Situated in grandiose surroundings and buildings in Bloomsbury, it seems to epitomise both the indomitable curiosity that has so for long been part of the country’s character, and the desire to innovate and look forward that has seen so many inventions and ideas originate from this nation.
Of all the collections and institutions in Britain, perhaps none have so tight a grasp on the national consciousness – and indeed its affections – as the British Museum.
Yet its development has not been as straightforward or an easy one. It has battled – and, in one notorious case, continues to battle – international controversy, and its inability (like all over national collections in Britain) an admission fee means that a valuable source of revenue is not open to it.
Its continued pre-eminence both in this country and overseas is a testament not just to the excellence of its displays and exhibitions, but the visionary men and women who have developed it from its foundation in 1753.
The first man who helped to implement the museum was Sir Hans Sloane; in partial acknowledgement of his many achievements, Sloane Square in Chelsea is today named after him.
He was a collector of natural objects, and decided upon his death to sell his impressive horde of artefacts to the nation; they were acquired in the name of the then-king George II for £20,000.
It was thought that a suitably imposing building was needed to house Sloane’s collection of 71,000 objects and so a late 17th century mansion, Montagu House, was acquired for the purpose.
Another proposed location, Buckingham House, was rejected; it eventually became what we know as Buckingham Palace.
Buckingham Palace, London.
It officially opened on 15 January 1759, buoyed by the king’s gift of the Old Royal Library, and swiftly became a phenomenon. The British Museum as originally conceived consisted of everything from books and manuscripts to botanic and antique samples taken from the Far East and the Americas.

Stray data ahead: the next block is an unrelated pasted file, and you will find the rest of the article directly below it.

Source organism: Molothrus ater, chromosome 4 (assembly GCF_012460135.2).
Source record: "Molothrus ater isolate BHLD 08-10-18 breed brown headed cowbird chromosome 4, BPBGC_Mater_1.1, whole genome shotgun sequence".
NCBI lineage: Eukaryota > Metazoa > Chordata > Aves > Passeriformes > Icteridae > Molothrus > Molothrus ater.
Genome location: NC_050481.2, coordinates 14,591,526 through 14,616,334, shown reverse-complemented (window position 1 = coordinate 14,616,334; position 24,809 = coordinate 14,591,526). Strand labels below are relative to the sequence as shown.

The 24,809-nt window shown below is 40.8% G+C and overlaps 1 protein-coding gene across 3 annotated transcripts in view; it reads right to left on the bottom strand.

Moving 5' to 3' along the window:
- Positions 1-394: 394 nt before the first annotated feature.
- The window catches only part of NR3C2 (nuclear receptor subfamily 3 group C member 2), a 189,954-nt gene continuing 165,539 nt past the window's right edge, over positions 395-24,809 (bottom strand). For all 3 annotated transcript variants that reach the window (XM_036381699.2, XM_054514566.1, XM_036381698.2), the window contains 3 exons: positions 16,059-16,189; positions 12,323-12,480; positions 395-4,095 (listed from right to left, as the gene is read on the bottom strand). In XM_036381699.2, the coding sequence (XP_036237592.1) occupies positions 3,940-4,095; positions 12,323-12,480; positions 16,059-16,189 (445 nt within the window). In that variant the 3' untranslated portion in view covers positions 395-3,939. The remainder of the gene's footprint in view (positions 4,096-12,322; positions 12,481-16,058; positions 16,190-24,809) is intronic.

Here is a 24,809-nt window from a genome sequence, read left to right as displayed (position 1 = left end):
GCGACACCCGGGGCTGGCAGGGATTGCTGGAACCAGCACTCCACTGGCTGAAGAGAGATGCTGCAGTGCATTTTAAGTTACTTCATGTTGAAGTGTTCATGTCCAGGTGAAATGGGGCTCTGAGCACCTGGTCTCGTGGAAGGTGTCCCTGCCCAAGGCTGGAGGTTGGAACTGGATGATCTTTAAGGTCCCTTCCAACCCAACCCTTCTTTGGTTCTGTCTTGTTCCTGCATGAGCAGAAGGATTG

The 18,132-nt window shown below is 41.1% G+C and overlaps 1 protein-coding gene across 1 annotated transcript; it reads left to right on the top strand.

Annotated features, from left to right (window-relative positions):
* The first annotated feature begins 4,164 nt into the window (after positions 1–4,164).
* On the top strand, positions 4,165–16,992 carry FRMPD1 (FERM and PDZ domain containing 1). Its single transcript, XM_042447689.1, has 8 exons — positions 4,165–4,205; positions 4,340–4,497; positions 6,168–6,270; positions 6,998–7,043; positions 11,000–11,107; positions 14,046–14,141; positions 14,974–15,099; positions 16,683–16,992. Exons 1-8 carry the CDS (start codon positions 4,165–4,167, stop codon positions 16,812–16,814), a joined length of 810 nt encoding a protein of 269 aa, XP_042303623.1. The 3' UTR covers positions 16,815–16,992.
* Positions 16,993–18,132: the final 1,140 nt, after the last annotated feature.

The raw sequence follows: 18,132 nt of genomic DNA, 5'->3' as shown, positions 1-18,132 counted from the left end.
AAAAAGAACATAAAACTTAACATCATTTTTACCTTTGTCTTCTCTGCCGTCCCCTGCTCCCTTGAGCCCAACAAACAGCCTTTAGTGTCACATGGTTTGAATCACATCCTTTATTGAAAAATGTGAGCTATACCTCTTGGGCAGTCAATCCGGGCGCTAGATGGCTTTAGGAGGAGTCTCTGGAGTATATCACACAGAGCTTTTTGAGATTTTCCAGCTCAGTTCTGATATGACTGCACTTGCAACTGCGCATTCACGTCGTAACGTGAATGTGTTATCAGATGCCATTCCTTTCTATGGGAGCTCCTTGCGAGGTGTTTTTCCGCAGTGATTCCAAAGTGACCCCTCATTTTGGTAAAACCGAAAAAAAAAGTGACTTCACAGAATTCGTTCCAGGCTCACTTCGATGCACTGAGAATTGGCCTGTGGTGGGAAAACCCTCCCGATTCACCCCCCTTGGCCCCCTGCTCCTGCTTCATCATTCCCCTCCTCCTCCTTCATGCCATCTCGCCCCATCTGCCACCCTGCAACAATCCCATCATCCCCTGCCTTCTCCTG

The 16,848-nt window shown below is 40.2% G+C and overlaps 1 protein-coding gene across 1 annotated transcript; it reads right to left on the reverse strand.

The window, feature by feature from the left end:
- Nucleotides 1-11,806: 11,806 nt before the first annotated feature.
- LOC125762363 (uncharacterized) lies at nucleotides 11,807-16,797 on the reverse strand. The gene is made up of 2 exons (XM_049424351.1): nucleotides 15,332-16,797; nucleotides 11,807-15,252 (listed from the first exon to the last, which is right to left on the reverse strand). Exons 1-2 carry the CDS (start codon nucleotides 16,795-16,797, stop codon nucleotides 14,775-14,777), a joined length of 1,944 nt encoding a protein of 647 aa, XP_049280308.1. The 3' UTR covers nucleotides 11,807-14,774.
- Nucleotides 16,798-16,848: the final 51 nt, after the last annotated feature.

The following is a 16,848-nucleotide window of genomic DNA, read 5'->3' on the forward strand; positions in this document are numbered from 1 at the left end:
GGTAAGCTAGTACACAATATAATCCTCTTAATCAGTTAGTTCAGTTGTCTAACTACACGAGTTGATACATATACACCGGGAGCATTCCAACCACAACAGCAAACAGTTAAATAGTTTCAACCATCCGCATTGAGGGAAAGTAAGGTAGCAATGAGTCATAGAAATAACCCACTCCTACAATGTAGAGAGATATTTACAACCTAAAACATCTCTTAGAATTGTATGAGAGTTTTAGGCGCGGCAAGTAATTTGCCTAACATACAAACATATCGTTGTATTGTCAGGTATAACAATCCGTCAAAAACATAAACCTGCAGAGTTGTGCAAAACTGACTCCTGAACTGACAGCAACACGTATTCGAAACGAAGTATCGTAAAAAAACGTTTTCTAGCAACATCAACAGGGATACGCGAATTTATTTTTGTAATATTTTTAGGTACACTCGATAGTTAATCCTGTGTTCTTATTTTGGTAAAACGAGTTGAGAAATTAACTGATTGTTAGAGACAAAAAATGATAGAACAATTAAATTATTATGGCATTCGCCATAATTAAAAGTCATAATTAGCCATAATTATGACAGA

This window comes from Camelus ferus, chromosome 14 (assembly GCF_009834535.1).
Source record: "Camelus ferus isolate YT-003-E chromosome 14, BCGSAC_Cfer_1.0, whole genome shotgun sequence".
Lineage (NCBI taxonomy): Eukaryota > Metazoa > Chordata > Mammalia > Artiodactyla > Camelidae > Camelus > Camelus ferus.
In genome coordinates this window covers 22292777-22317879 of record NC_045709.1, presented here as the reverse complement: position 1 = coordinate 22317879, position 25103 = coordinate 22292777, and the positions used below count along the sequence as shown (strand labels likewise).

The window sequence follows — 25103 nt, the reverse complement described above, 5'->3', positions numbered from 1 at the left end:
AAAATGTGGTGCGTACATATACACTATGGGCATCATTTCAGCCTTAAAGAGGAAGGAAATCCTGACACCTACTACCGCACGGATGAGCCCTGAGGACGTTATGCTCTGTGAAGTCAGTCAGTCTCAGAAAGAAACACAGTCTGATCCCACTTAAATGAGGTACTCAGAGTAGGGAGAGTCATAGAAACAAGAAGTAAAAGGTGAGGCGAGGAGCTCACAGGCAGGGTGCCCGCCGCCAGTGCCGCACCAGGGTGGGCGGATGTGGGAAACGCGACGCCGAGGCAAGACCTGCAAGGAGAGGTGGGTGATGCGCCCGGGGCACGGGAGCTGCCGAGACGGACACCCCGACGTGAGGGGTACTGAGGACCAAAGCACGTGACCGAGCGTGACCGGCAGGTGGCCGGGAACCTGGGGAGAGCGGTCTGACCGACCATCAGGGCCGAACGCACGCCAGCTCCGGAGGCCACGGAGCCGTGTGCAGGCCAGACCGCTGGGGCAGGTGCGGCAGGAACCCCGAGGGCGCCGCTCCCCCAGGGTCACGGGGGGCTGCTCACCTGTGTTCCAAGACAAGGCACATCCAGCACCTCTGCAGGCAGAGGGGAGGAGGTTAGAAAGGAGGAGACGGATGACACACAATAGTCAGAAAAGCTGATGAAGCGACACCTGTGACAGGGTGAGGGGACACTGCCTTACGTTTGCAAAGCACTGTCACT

Previously, most British collections had been in the gift of either the king or the church, and thus had felt faintly forbidding. Now, this new style of institution was the first national collection, meaning that everyone visiting felt that he or she had a stake in the priceless objects on display.
These included rare manuscripts such as the only surviving manuscript of Beowulf and an early copy of the Lindisfarne Gospels, and it soon became extremely fashionable to donate items of great personal or national value to the collection.
These included the actor David Garrick’s private library, Sir William Hamilton’s assemblage of early Greek vases and Captain James Cook’s display of items from the South Seas; as each new wonder beguiled the London public, it became clear that the British Museum had a place in the national heart that was only, perhaps, rivalled by the monarchy.
With the continued expansion of the collection, it soon became clear that Montagu House was unfit for the purpose of housing a large and growing museum, and so, after George IV donated the King’s Library in 1822, an entirely new building was planned and constructed.